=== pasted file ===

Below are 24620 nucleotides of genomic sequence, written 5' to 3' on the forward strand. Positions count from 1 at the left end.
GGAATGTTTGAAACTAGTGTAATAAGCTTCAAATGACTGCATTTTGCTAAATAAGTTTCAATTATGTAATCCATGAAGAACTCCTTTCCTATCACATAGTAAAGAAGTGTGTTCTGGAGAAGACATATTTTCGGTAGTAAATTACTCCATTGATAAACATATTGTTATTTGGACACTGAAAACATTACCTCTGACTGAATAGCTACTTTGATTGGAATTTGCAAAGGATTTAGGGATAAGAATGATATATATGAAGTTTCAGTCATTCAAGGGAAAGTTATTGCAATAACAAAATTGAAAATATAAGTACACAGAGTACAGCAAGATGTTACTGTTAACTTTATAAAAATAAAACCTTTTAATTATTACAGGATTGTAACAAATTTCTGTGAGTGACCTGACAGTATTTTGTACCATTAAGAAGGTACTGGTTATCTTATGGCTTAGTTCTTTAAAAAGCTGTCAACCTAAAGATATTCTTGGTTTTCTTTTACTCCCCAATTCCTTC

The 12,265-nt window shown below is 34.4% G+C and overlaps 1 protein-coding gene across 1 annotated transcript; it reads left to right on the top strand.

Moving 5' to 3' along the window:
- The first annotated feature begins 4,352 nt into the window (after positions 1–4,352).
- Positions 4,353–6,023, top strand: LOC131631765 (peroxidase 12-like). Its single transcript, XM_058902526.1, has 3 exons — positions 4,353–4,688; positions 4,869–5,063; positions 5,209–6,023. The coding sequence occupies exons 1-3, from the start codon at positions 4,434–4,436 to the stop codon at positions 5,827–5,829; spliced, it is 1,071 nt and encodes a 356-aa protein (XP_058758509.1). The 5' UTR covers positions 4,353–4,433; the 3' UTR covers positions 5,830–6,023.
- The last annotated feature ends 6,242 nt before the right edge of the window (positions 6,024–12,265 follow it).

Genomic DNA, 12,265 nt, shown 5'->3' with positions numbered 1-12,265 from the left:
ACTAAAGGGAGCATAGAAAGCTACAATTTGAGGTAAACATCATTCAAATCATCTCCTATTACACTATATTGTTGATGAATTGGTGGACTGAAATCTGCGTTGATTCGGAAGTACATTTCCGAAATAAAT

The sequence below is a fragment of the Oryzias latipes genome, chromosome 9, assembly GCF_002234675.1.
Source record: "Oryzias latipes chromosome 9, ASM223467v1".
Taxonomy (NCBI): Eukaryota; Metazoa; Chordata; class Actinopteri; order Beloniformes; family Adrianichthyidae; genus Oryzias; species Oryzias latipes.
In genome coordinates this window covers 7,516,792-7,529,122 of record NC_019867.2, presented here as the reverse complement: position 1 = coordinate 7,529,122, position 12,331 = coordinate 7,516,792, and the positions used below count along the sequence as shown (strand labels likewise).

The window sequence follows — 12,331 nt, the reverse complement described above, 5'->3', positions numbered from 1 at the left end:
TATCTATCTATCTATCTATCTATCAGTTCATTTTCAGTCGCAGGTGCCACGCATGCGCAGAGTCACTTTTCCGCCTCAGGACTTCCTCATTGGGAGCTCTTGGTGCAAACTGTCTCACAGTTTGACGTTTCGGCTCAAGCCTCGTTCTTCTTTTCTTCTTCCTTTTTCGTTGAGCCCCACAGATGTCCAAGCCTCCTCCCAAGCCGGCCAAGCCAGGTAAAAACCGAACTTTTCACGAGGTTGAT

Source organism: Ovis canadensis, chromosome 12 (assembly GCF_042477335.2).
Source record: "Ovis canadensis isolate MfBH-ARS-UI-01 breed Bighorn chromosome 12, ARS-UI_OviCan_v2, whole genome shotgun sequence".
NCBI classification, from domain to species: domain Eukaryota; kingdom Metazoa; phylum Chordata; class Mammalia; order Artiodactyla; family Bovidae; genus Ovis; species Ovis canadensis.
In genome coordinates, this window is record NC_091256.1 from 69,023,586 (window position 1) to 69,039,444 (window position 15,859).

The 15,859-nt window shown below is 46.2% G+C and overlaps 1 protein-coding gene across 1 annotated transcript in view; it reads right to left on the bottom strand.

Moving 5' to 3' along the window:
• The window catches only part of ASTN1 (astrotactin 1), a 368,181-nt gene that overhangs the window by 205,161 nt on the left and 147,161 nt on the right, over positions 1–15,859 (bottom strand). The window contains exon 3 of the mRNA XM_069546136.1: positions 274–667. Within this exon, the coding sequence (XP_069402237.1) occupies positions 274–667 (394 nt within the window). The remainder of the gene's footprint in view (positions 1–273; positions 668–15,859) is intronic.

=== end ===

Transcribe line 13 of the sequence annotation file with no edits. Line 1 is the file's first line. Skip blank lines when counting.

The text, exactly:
In genome coordinates this window covers 7,516,792-7,529,122 of record NC_019867.2, presented here as the reverse complement: position 1 = coordinate 7,529,122, position 12,331 = coordinate 7,516,792, and the positions used below count along the sequence as shown (strand labels likewise).